Turkey Is Now a Democracy in Name Only

The Turkish President has no interest in mending fences with the Western world or maintaining freedom of the press

Turkish Army soldiers march in a military parade during the celebrations of the Republic Day in Istanbul, 29 October 2007.

Turkish Army soldiers march in a military parade during the celebrations of the Republic Day in Istanbul, 29 October 2007. DIMITAR DILKOFF/AFP/Getty Images.

A massive assault on freedom of the press in Turkey began a few months ago. On November 1, 2015, Turkey went to the polls to elect their members of parliament. The big winners in that election were, once again, the AKP Party, a.k.a., the Justice and Ruling Party.

The next day, on November 2nd, the weekly magazine Nokta published its post-election edition. The headline read: “Monday, November 2, Start of the Turkish Civil War.”

The government wasted no time in shutting down the news magazine. Police arrested the newspaper’s editorial staff and they were arraigned.

The editors are now out on bail. The newspaper has resumed printing. But Nokta, which, before the elections and subsequent arrests, had a decidedly anti-government slant, is now an unabashedly pro-government publication.

The drama has repeated itself over and over again over the past six months.

Turkey may call itself a democracy, but it is hard to call this behavior democratic. President Recep Tayyip Erdogan’s government readily arrests Turkish citizens on charges of anti-government behavior, sedition and endangering the security of the nation.  These newspaper editors were arrested for the crime of insulting the president. Yes, in Turkey, insulting the president is against the law.

That headline and the substance of the article are the reason the editors were arrested. But it should come as no surprise that this magazine, and other publications as well, were and are critical of Turkish President Recep Tayyip Erdogan. Sensational, certainly. Controversial, definitely. But sedition? Hardly! And yet, the editors were arrested, the offices were closed, files were seized and the internet site was blocked, all in order to build the case against the news magazine.

Other newspapers and media organizations throughout Turkey braced for more closures and arrests. They didn’t have to wait too long.

On February 26th a Turkish court ruled that another two editors being held in prison for sedition needed to be released and that their rights were violated. Their paper, an independent called Cumhriyet, had published pictures and video of the Turkish intelligence agency helping send weapons across the border into Syria.

RT (Russian TV) reported that Cumhriyet described the transfer of weapons. “According to the report, the trucks were carrying six steel containers, holding 1,000 artillery shells, 50,000 machine gun rounds, 30,000 heavy machine gun rounds and 1,000 mortar shells for anti-Assad extremists in Syria.”

President Erdogan condemned the editors and their media outlet and called them a threat to the national security of Turkey.

In Turkey today there is no real check against the authoritarian Islamic AKP party.

In other examples, the media headquarters of Hurriyet was attacked after publishing a simple critique of Erdogan. Ahmet Haken, a columnist for the paper, was chased down on the street and beaten. A TV station owned by Koza-Ipek Holding was raided and taken off the air. Koza-Ipek Holding is a mining company that owns more than twenty Turkish media outlets and is generally critical of President Erdogan.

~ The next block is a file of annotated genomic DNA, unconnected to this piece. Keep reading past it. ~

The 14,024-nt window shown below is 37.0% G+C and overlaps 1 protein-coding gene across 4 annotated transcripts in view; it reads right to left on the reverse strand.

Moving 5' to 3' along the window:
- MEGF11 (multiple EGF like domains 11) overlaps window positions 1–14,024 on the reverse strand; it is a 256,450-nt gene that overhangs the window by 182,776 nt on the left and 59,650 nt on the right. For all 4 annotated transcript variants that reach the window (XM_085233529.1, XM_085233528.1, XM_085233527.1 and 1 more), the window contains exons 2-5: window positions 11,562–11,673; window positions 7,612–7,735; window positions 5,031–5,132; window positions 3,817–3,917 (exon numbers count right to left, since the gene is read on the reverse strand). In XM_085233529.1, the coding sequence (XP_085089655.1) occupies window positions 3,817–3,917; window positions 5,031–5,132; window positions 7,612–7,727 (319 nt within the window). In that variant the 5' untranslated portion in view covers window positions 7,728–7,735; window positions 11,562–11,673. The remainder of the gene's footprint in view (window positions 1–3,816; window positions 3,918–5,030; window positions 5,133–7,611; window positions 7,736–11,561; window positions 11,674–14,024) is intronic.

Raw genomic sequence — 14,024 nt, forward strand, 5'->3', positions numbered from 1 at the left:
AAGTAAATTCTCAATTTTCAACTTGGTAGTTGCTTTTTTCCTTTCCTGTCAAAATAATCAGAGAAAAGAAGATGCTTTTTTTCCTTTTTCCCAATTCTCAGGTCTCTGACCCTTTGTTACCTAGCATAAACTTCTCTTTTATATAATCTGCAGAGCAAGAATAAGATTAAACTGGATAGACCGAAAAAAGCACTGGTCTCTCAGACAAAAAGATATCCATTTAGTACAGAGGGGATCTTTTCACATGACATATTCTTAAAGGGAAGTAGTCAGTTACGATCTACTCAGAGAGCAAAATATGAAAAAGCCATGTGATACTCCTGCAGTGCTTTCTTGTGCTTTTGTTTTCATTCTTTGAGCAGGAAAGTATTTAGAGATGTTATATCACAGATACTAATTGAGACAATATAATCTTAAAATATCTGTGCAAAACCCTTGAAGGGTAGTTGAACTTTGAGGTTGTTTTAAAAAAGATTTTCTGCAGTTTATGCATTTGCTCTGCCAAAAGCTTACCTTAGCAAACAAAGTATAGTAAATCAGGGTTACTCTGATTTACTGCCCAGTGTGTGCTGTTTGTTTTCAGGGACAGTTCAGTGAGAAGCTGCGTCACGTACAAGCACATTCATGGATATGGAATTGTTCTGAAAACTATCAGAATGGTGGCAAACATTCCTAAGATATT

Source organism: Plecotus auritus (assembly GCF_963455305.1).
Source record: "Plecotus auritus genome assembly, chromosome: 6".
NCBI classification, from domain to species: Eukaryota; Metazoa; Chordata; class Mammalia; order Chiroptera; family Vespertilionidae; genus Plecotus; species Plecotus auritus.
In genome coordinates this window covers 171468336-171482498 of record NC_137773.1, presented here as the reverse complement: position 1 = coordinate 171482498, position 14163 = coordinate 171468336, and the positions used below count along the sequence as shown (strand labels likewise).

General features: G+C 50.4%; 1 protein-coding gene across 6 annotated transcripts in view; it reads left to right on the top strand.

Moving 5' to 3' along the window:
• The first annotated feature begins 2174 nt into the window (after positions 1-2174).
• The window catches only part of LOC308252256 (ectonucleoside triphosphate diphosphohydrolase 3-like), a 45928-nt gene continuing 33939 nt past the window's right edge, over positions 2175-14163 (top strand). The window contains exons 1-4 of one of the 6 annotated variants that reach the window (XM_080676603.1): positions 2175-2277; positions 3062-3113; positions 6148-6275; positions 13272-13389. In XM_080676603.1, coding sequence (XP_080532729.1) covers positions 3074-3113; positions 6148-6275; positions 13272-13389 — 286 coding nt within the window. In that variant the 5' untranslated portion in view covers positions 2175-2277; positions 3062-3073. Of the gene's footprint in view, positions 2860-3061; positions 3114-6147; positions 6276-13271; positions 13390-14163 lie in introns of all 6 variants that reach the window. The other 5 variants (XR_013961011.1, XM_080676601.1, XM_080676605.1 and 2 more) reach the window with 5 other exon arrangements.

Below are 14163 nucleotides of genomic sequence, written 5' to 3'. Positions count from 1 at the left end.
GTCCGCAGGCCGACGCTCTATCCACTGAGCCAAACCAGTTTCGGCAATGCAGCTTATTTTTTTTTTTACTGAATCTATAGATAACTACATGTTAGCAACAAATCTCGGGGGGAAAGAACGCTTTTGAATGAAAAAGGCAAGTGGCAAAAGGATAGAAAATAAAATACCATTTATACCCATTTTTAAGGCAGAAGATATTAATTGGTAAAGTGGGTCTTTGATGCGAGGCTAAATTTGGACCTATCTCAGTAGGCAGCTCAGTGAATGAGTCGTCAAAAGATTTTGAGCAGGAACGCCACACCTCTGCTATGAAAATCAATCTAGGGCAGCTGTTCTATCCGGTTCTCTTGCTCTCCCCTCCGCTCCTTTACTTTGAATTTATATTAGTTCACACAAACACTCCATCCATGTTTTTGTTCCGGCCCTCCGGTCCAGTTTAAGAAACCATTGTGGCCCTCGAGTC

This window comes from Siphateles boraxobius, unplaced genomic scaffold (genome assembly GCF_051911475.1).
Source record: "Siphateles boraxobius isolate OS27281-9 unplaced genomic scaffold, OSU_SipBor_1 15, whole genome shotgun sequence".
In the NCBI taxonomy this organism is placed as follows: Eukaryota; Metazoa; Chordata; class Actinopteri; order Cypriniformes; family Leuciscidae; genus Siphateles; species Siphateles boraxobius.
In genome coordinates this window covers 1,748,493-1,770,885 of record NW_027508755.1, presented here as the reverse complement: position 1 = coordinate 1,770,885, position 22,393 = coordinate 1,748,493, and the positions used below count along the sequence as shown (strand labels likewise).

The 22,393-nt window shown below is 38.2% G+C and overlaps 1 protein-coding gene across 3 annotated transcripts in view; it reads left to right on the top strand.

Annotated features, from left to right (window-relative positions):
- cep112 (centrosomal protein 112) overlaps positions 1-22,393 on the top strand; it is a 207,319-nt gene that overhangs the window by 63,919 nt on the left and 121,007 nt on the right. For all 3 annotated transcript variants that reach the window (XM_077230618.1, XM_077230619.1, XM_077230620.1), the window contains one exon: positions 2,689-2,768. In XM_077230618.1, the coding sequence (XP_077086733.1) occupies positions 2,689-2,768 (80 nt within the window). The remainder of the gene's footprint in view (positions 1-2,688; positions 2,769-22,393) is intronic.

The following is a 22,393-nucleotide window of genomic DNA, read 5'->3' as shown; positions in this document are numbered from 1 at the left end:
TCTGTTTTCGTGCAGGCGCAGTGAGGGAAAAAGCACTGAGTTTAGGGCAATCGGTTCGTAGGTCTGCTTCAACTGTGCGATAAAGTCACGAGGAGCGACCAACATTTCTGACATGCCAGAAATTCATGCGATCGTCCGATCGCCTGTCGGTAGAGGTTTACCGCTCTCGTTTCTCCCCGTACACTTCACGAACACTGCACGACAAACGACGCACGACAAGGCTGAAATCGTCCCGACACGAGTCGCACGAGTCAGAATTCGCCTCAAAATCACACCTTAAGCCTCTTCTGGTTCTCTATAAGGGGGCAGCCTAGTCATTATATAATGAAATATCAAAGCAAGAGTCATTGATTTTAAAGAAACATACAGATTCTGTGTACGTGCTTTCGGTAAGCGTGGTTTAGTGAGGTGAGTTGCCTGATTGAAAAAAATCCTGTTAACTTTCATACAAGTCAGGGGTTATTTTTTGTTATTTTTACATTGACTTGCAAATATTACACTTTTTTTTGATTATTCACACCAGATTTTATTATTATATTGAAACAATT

Editors have even been arrested over tweets.

Bulent Kenes, the editor in chief of Today’s Zaman, was arrested for a tweet that insulted the president. The arrest came after a disagreement with the prosecutor. It was first said that the editor was simply expressing his opinion—but the prosecutor said no, Kenes must be arrested for his insults.

 

There are three tests for democratic society today. How it treats women. How it relates to minorities. How it deals with the freedom and speech and press.

Turkey is, in many ways, a democracy.  But major elements of Turkish democracy have always been squelched. This was by design, it was built into the fabric of the government in order to preserve stability.

For decades, long before the rise of President Erdogan, Turkey had a balance counter balance between democratic forces and the military caste. The military was in place to preserve the democracy. And every decade or so when the extremists (or the Islamists as we call them today) were about to take over the democratic nature of government, the military would step in (read coup) and stabilize the government which would then return power to the people.

But once President Erdogan rose to power, he destroyed the military caste in Turkey. Before he channeled his outrage on the news media, he aimed his gaze at the military caste. He arrested members of the military charging them with treason and sedition. 1000’s of officers were either arrested or fled the country in fear. President Erdogan hoped that the intelligentsia would replace the military as a check.

That failed.

In Turkey today there is no real check against the authoritarian Islamic AKP party. There are parties which are more radical than AKP and they remain strong and untouched. It is becoming clearer with each passing day and each maneuver that the Turkish President has absolutely no interest in mending fences with the Western world or maintaining freedom of the press.